2023 First Quarter Newsletter

               Inflation is increasing but at a decreasing rate. This has brought about guessing when The Fed will stop increasing short term rates and may pause or reduce them. The US equity markets reacted to this information and the first quarter returns reflected those guesses. Depending on your perspective, it could be the start of a new bull market which may depend on the employment/unemployment rates and corporate earnings which will start in earnest mid-April. Inflation may take longer to cool than The Fed wants. They seem impatient and I hope it is not because of politics. Despite The Fed’s desire to contain growth, the US economy appears strong, although March numbers showed the Fed action may be starting to take effect. If The Fed curtails its interest rate increases, I think the bond market will self-correct over time.

                Because of the current bank problems with duration, which is longer maturities compared to shorter needs, lending has slowed. Banks have become more selective, which could hurt the economy in 2023/24. The bond market is also selective and appears to have some measure of stress in the high yield market. The Administration massaged the FDIC regulations to help quiet the banking problems. I think this will bring about unintended consequences and maybe a moral hazard if all deposits are guaranteed by the government, not just up to $250,000.

                Recession fears are either growing or diminishing, depending on who you listen to. My thoughts are still the same; maybe, but shallow. Jobs are plentiful, but skilled workers are not.

                Russia’s invasion of Ukraine is in its second year. There appears to be a World War 1 atmosphere of trench warfare, fighting for an inch of ground and killing all those young people. Russia’s economy and people are suffering, but much less than the population of Ukraine. From what I have read and heard, the truth about Russian losses and costs are not divulged to anyone. Making war does not solve problems; it creates them. I am always hopeful that the political adults will stand up and end the bickering and name calling. I’ve been hopeful for a long time.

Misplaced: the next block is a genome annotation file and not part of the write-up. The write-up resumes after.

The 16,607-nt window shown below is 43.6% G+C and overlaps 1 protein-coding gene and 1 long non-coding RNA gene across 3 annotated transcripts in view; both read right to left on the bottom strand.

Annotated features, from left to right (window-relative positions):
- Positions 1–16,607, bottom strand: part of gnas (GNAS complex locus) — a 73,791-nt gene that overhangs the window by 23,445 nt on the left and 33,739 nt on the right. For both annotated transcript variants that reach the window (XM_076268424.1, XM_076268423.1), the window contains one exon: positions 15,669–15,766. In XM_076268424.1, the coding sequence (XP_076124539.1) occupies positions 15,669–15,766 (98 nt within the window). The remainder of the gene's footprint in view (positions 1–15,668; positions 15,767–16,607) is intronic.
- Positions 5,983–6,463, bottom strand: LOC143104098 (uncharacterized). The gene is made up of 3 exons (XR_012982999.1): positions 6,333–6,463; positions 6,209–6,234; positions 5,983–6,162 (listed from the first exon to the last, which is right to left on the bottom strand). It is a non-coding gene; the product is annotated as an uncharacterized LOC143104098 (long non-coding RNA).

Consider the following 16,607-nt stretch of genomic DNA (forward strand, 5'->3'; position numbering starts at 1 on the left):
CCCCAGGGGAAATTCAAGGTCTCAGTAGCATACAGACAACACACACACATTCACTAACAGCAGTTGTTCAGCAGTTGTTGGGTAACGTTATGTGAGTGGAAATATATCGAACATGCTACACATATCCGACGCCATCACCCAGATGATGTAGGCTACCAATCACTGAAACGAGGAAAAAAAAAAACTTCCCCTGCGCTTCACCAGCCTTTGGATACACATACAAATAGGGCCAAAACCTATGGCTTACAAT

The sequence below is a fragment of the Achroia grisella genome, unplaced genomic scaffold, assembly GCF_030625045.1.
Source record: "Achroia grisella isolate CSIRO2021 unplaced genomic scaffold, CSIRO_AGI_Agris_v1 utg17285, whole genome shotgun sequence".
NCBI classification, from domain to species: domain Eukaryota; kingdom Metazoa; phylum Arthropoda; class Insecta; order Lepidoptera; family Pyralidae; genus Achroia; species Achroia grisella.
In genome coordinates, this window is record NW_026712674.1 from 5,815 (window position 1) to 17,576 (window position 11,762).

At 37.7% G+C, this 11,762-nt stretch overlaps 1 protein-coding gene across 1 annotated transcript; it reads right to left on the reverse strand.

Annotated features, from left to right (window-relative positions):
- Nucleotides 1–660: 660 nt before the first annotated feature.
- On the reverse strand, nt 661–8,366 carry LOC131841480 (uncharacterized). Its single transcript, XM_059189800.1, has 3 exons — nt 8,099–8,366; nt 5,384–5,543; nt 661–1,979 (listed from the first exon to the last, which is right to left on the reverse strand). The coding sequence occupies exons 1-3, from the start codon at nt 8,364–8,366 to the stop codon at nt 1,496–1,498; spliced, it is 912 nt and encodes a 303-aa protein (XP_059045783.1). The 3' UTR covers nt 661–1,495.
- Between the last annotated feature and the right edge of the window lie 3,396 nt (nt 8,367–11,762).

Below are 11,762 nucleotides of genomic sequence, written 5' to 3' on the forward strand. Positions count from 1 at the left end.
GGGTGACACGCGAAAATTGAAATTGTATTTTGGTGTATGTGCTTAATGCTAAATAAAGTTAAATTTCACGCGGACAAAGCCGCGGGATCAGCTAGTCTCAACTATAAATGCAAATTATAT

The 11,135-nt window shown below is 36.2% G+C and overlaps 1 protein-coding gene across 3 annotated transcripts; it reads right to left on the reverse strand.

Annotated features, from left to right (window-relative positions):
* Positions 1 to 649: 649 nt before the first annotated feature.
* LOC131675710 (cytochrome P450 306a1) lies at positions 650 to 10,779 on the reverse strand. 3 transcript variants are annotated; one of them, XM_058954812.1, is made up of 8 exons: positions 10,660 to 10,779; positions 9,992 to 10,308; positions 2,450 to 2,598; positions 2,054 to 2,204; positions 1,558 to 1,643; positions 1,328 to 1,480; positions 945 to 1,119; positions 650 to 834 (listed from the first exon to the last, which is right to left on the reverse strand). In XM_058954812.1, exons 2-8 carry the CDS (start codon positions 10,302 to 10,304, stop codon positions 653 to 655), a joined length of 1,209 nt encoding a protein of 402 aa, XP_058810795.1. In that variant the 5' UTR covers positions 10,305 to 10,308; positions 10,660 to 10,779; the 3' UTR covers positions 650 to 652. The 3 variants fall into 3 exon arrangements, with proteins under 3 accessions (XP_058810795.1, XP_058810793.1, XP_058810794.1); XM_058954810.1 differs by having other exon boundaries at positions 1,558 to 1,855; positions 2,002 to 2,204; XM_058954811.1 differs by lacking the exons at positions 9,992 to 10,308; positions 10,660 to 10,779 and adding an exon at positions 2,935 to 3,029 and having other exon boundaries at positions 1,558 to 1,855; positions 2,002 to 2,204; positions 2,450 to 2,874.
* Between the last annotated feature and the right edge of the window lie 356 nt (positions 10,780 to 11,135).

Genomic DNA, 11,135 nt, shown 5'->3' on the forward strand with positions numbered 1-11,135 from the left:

China’s economy appears to be back on track. I’m not sure about the numbers, but there are some signs of growth. There are also signs that their political class wants to take on a more economic posture around the world through loans and military threats. China and Iran are backing Russia with its war with Ukraine.

                Oil production is about what is needed to maintain the current price and supply. If China’s economy is truly starting to grow again, that will require additional production. There is already a bidding process that might drive the prices higher. The US administration wants to reduce our production of oil and related products, which may make us more dependent on foreign sources. I remember the 1970’s and that was not a good position for the US to be in. If we continue to reduce our production of oil and gas, we could be held hostage again by foreign producers. That is why the US set up the Strategic Petroleum Reserve, not to reduce the current price of gasoline. Any increase in the price of oil would add to inflation and present further problems for The Fed.

                Relying on wind and solar presents problems for our country’s energy. They are good intentions, but good intentions cannot heat a home nor cook a meal. They seem to be missing the practical side of the equation. Maybe some time in the future when energy storage is less cumbersome, wind and solar can become the main source of energy for the world. Most of what we have has an element of oil in it, either in manufacturing or design. This would be an intended consequence and I am very concerned about our future needs.

                On the investment side, growth has again outperformed value during the first quarter. If this is the start of a new bull market, growth investments may continue their upward trend. If not and if a recession is near, the dividends from Value investments look very good.

                If you are age 73 or older this year, the Required Minimum Distributions (RMD) regulation from qualified investment accounts, has been changed as of January 1, 2023. You must take a distribution and pay tax on it or face a 50% penalty tax on the amount not withdrawn. The RMD tables are based on age and can be difficult to follow. Please call us and we can help clarify the amounts required for you.

                I remember when an individual was able to discuss different opinions openly without fear of being branded. Now, if an individual does not agree with the loudest voice, no one will ever get to debate an opinion. It appears that all must conform, or appear to conform. Where is the respect, where is the ability to learn from another individual’s thoughts?

                Please let us know if there have been any changes in your family or financial situation. Please keep us up to date on any changes. Please also look at your beneficiaries in your insurance policies and in your will. There may be reasons to make changes. Reviewing them can help you be sure the designations are what you want.

                Thank you for your business. Please call us with your questions.

                                                                                                Sincerely,

                                Kevin C. Mangam                                                             James F. Mangam, Jr., CFP, CLU

The Mangam Agency

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